January 10, 2011
By Alton K. Marsh
Flight Design has lowered the price on an avionics package that comes with two 10-inch Dynon Skyview screens with synthetic vision and a Garmin big-screen 696 GPS. The package includes traffic information service (TIS) via a Garmin GTX 330 Mode S transponder, and is now offered at $12,075 installed, down several thousand dollars from the previous price.
The Skyview synthetic vision system debuted a year ago at the U.S. Sport Aviation Expo in Sebring, Fla. That show takes place this year Jan. 20 through 23. Synthetic vision provides a digital picture of the runway and taxiways as well as terrain on the display for pilots experiencing low visibility.
The company is quick to point out that it doesn’t want its airplanes used for flight in actual instrument weather. While the sport pilot certificate does not permit a pilot to file an IFR flight plan, the aircraft itself can be used by pilots with more advanced certificates under an IFR flight plan. There is a caveat, however; the aircraft must not enter actual instrument conditions.
A few manufacturers already offer IFR-capable aircraft to flight schools wanting to offer instrument flight training. The IFR subcommittee of the ASTM will meet before the U.S. Sport Aviation Expo in Sebring, Fla., to continue discussions of the types of IFR weather that LSA aircraft can enter. Other manufacturers who wanted to offer IFR-capable aircraft have delayed doing so, waiting for the determination of ASTM standards. ASTM is the organization setting industry standards for light sport aircraft with FAA oversight.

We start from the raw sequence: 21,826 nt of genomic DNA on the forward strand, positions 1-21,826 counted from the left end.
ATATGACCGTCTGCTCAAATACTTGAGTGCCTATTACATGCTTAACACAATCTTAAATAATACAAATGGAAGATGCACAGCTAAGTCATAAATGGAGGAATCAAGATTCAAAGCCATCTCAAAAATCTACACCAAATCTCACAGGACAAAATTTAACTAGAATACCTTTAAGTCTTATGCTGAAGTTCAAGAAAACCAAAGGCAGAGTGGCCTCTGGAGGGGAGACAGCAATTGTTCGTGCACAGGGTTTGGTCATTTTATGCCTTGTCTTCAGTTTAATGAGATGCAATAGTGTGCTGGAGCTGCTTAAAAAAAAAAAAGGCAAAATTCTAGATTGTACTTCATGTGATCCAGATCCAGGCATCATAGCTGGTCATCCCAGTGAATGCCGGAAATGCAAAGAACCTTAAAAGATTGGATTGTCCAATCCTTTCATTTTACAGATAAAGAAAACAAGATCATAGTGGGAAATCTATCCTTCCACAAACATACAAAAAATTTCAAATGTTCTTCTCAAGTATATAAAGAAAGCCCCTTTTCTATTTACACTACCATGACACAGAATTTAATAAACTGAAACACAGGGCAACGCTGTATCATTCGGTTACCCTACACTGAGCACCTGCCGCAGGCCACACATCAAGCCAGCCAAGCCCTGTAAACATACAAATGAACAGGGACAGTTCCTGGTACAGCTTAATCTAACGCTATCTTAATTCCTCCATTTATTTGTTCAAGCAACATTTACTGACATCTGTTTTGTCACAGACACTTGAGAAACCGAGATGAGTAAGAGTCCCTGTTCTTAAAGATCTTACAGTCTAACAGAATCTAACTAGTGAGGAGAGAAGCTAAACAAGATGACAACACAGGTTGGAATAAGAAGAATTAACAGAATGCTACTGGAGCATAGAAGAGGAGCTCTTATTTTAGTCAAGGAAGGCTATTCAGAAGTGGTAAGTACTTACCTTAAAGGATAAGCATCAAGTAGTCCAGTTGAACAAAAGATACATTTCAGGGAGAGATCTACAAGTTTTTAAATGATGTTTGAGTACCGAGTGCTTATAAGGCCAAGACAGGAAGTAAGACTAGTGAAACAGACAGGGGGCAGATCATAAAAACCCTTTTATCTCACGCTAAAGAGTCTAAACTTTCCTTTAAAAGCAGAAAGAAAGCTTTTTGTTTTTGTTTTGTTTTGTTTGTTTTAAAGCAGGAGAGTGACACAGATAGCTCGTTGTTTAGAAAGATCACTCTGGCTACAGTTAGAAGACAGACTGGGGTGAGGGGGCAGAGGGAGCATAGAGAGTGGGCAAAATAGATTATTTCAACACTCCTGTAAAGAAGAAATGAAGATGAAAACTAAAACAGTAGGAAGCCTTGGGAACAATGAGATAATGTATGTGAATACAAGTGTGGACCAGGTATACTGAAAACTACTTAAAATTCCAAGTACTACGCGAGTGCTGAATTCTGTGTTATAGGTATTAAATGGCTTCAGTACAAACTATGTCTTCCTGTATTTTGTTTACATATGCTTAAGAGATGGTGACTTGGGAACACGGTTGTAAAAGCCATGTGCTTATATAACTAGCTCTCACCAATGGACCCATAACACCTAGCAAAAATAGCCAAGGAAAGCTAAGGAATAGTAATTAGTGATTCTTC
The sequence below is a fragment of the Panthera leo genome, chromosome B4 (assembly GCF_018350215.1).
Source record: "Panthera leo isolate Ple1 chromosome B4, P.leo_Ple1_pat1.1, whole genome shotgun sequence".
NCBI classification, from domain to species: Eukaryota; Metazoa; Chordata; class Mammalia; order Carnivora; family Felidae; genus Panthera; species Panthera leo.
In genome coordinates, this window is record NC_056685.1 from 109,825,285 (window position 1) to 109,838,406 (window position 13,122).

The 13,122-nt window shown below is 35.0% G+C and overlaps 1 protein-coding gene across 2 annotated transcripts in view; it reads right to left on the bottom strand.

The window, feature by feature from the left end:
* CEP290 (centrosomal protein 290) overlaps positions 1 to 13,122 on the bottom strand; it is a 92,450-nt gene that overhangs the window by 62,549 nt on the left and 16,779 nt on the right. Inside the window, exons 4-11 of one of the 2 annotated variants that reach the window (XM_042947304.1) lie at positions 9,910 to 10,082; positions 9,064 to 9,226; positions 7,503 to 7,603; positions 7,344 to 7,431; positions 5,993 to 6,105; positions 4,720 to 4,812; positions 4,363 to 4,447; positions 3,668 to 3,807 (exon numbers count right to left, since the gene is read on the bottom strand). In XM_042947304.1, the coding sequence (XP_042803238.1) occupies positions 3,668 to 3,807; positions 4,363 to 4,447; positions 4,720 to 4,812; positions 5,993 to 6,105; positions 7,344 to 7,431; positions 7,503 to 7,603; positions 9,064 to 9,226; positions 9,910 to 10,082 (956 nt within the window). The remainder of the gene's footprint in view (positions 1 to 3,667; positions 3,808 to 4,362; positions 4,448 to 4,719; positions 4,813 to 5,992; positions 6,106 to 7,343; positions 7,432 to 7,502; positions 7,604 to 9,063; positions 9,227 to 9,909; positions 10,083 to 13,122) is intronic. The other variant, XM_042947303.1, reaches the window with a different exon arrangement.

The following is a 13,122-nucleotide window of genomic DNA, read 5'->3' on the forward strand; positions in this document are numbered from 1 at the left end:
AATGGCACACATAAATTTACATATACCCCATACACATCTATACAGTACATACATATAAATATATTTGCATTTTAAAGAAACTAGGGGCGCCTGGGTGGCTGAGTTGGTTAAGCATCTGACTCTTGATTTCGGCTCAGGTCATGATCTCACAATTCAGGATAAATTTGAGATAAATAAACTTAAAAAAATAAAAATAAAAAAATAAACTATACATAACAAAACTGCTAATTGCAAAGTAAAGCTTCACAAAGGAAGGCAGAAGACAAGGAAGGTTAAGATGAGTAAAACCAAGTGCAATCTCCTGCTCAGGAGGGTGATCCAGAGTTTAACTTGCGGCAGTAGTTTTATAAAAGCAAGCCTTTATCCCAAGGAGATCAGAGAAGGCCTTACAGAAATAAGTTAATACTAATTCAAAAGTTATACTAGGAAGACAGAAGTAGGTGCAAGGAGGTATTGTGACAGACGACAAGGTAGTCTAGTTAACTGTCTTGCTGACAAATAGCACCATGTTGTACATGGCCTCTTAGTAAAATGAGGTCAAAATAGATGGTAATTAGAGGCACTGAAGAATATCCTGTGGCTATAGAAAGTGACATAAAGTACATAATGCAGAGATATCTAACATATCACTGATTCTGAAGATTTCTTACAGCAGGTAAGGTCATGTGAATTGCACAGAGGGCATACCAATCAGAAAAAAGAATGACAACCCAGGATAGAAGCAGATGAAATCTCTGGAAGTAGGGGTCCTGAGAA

The light sport movement appears highly successful as a way of producing aircraft without multimillion-dollar certification costs. There appears now to be a movement to approve a fully certified Part 23 aircraft with fewer restrictions, referred to in industry discussions as “Part 23 Lite.” It is hoped the new rules might be discussed by industry groups and placed in effect as early as 2015; the movement is significant because it shows the self-regulation of the light sport industry, albeit with FAA oversight, has for the most part been successful, said light sport expert Dan Johnson of bydanjohnson.com and the Light Aircraft Manufacturers Association.
AOPA Pilot Senior Editor Alton Marsh has been a pilot since 1970 and has an airline transport pilot certificate and instrument and multiengine flight instructor certificates, aerobatic training, and a commercial seaplane certificate.
As the cold weather chills AOPA’s Headquarters in Frederick, many of us are inside generating new resources for flying clubs.
In my house, every Friday night is “Movie Night.” While the movies are rarely educational (I don’t think I learned anything from the Lego Movie), we look forward to the weekly opportunity to spend time together. Why not use the same concept for your Flying Club (with the addition of education, of course)?
AOPA Flying Club Manager Kelby Ferwerda posted the following on the AOPA Flying Club Facebook Page: “Recently I’ve talked with quite a few Flying Clubs about maintaining social activity through the cold winter months. Some clubs host Holliday Parties, others have Potluck Movie Nights. What does your club do to keep members involved during the chilly months?”
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